• The rise of coalition politics has imposed certain constraints on the power of the Prime Minister. 
  • The Prime Minister of a coalition government cannot take decision as he likes. 
  • He has to accommodate different groups and factions in his party as well as among alliance partners. 
  • He also has to heed to the views and positions of the coalition partners and other parties on whose support the survival of the government depends.

Q.19. What are the powers of the Prime Minister? Describe any three. [2011 (T-2)]

Ans. As the head of the government the Prime Minister has wide-ranging powers such as:

  • He chairs cabinet meetings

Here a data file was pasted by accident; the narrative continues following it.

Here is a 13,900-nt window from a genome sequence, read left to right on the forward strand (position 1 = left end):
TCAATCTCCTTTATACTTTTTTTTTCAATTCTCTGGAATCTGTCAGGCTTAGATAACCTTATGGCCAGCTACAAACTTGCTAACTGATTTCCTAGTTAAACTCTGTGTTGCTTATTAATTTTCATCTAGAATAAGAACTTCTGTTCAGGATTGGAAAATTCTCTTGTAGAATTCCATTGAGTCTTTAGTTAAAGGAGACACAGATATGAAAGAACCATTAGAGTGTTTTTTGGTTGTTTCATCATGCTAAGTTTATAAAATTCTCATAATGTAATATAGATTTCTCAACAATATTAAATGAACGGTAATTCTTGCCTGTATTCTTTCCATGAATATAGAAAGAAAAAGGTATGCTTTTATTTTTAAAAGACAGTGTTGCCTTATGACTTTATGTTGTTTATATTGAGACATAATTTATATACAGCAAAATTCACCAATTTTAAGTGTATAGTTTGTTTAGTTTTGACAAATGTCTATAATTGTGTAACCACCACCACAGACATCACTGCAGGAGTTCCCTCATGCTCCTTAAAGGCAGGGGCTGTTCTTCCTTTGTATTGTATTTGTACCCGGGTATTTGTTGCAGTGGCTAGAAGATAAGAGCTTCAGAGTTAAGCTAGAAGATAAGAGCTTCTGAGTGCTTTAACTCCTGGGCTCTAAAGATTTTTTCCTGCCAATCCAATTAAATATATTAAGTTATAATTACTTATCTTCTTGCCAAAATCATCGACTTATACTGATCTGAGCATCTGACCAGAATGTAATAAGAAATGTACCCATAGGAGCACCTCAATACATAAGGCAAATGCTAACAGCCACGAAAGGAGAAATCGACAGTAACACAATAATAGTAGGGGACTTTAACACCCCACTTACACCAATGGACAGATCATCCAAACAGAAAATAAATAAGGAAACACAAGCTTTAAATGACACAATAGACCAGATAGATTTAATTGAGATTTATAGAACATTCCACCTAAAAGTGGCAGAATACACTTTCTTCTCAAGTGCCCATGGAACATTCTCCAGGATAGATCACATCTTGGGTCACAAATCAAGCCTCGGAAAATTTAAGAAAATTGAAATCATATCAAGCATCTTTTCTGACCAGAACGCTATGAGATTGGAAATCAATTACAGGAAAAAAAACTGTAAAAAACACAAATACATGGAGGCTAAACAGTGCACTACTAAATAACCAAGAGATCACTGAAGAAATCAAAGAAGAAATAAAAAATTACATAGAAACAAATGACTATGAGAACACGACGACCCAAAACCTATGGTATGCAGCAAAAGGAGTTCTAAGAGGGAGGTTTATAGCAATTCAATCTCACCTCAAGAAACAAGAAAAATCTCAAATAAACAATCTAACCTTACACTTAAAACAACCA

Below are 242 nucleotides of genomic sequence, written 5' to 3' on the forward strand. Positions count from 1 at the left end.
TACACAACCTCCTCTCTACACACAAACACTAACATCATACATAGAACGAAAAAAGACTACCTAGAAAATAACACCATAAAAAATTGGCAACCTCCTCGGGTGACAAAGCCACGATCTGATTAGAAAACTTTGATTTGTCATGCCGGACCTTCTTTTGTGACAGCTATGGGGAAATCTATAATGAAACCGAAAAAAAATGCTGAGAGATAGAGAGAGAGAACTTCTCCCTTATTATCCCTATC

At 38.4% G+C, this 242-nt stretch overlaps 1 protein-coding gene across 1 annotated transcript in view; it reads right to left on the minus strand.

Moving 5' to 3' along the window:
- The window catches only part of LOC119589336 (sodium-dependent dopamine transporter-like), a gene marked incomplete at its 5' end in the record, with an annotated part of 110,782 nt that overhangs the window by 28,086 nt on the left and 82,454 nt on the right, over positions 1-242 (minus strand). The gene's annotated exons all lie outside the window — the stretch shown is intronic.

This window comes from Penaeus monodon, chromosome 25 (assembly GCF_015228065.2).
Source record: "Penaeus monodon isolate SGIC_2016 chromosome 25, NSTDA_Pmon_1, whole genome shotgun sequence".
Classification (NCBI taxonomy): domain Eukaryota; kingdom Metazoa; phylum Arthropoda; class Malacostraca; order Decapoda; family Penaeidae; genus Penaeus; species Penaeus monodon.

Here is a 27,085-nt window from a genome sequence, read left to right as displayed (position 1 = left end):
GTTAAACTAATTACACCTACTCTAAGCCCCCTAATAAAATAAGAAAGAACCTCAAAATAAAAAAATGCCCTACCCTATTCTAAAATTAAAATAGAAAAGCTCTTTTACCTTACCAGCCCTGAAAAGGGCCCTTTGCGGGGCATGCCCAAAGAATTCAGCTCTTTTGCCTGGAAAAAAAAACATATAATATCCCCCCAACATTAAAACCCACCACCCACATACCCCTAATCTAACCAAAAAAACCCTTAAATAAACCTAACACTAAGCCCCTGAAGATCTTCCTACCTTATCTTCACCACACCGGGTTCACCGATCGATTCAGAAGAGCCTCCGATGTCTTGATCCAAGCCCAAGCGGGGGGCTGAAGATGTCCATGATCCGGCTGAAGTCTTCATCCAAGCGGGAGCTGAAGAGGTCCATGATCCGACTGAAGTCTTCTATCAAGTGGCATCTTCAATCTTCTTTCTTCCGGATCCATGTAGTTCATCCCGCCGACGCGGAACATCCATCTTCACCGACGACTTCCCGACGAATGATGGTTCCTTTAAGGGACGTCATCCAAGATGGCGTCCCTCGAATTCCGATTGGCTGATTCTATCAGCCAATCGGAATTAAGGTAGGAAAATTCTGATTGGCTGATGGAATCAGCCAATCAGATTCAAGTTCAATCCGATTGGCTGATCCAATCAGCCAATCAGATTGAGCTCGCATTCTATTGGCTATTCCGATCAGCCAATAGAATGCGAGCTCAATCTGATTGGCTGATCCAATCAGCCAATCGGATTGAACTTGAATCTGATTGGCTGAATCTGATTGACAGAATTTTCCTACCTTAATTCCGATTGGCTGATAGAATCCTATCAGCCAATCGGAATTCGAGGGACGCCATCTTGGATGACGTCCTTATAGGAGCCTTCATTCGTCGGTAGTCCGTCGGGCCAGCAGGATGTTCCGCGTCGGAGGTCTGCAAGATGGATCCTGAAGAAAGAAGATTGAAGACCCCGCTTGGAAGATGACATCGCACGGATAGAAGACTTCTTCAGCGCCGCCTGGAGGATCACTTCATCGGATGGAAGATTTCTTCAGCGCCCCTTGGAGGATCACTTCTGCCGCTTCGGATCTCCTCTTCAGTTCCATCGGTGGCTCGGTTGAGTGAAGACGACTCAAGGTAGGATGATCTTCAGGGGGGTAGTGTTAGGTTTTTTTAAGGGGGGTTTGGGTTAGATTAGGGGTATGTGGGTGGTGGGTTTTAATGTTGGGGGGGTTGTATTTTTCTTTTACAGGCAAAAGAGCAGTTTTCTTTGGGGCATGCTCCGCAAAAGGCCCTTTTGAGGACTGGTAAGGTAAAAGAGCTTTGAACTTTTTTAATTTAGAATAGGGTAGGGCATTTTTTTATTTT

• He coordinates the work of different Departments.
  • He exercises general supervision of different ministries. He can and does dismiss ministers. When the Prime Minister quits the entire ministry quits.

Q.20. ‘‘Parliament is the supreme legislature of India.’’ Justify the statement. [2011 (T-2)]

Ans. 

  • In all democracies, an assembly of elected representatives exercises supreme political authority on behalf of the people. 
  • In India, such a national assembly of elected representatives is called Parliament. At the state level, it is called Legislature or Legislative Assembly
  • Parliament is the final authority for making laws in any country. 
  • Parliaments all over the would can make new laws, change existing laws or abolish existing laws and make new ones in their place.